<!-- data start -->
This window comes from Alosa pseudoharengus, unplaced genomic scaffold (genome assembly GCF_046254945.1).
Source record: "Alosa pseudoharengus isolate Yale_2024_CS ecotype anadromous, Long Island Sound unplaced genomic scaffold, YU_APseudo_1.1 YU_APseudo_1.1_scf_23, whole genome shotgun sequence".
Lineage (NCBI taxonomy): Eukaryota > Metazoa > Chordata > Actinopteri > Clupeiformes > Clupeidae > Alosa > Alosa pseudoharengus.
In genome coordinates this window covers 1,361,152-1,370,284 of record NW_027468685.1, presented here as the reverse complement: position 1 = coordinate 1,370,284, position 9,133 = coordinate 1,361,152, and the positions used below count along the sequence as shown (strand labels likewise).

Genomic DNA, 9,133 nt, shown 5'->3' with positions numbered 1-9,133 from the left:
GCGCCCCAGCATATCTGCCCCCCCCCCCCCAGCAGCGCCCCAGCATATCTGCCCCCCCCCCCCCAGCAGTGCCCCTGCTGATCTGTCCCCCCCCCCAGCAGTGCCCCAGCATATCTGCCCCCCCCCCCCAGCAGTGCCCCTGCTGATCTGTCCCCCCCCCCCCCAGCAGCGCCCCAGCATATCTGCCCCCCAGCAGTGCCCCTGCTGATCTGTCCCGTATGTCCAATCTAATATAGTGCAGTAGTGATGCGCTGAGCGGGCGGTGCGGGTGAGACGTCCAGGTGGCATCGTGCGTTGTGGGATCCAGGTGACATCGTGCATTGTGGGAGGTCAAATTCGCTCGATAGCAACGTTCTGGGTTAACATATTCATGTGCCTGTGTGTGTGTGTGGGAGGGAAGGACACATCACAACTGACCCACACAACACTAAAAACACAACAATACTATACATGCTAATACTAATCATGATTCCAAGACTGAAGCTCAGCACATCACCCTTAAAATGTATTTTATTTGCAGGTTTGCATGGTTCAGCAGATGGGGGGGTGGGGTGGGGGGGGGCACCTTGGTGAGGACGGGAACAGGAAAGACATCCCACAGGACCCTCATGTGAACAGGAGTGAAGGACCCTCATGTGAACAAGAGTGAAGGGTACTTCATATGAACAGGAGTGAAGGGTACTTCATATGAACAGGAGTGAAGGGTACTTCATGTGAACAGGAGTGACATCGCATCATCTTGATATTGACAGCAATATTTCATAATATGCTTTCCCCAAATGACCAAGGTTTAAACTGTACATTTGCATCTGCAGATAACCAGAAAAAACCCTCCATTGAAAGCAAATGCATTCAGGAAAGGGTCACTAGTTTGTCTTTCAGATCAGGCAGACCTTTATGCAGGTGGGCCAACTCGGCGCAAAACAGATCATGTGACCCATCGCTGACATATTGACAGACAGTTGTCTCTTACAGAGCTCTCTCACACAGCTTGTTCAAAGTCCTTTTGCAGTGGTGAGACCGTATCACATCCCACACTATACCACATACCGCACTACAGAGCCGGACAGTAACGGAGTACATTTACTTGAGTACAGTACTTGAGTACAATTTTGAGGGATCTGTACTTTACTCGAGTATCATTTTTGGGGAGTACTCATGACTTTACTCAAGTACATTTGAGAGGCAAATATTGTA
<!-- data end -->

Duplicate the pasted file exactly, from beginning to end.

This window comes from Alosa pseudoharengus, unplaced genomic scaffold (genome assembly GCF_046254945.1).
Source record: "Alosa pseudoharengus isolate Yale_2024_CS ecotype anadromous, Long Island Sound unplaced genomic scaffold, YU_APseudo_1.1 YU_APseudo_1.1_scf_23, whole genome shotgun sequence".
Lineage (NCBI taxonomy): Eukaryota > Metazoa > Chordata > Actinopteri > Clupeiformes > Clupeidae > Alosa > Alosa pseudoharengus.
In genome coordinates this window covers 1,361,152-1,370,284 of record NW_027468685.1, presented here as the reverse complement: position 1 = coordinate 1,370,284, position 9,133 = coordinate 1,361,152, and the positions used below count along the sequence as shown (strand labels likewise).

Genomic DNA, 9,133 nt, shown 5'->3' with positions numbered 1-9,133 from the left:
GCGCCCCAGCATATCTGCCCCCCCCCCCCCAGCAGCGCCCCAGCATATCTGCCCCCCCCCCCCCAGCAGTGCCCCTGCTGATCTGTCCCCCCCCCCAGCAGTGCCCCAGCATATCTGCCCCCCCCCCCCAGCAGTGCCCCTGCTGATCTGTCCCCCCCCCCCCCAGCAGCGCCCCAGCATATCTGCCCCCCAGCAGTGCCCCTGCTGATCTGTCCCGTATGTCCAATCTAATATAGTGCAGTAGTGATGCGCTGAGCGGGCGGTGCGGGTGAGACGTCCAGGTGGCATCGTGCGTTGTGGGATCCAGGTGACATCGTGCATTGTGGGAGGTCAAATTCGCTCGATAGCAACGTTCTGGGTTAACATATTCATGTGCCTGTGTGTGTGTGTGGGAGGGAAGGACACATCACAACTGACCCACACAACACTAAAAACACAACAATACTATACATGCTAATACTAATCATGATTCCAAGACTGAAGCTCAGCACATCACCCTTAAAATGTATTTTATTTGCAGGTTTGCATGGTTCAGCAGATGGGGGGGTGGGGTGGGGGGGGGCACCTTGGTGAGGACGGGAACAGGAAAGACATCCCACAGGACCCTCATGTGAACAGGAGTGAAGGACCCTCATGTGAACAAGAGTGAAGGGTACTTCATATGAACAGGAGTGAAGGGTACTTCATATGAACAGGAGTGAAGGGTACTTCATGTGAACAGGAGTGACATCGCATCATCTTGATATTGACAGCAATATTTCATAATATGCTTTCCCCAAATGACCAAGGTTTAAACTGTACATTTGCATCTGCAGATAACCAGAAAAAACCCTCCATTGAAAGCAAATGCATTCAGGAAAGGGTCACTAGTTTGTCTTTCAGATCAGGCAGACCTTTATGCAGGTGGGCCAACTCGGCGCAAAACAGATCATGTGACCCATCGCTGACATATTGACAGACAGTTGTCTCTTACAGAGCTCTCTCACACAGCTTGTTCAAAGTCCTTTTGCAGTGGTGAGACCGTATCACATCCCACACTATACCACATACCGCACTACAGAGCCGGACAGTAACGGAGTACATTTACTTGAGTACAGTACTTGAGTACAATTTTGAGGGATCTGTACTTTACTCGAGTATCATTTTTGGGGAGTACTCATGACTTTACTCAAGTACATTTGAGAGGCAAATATTGTA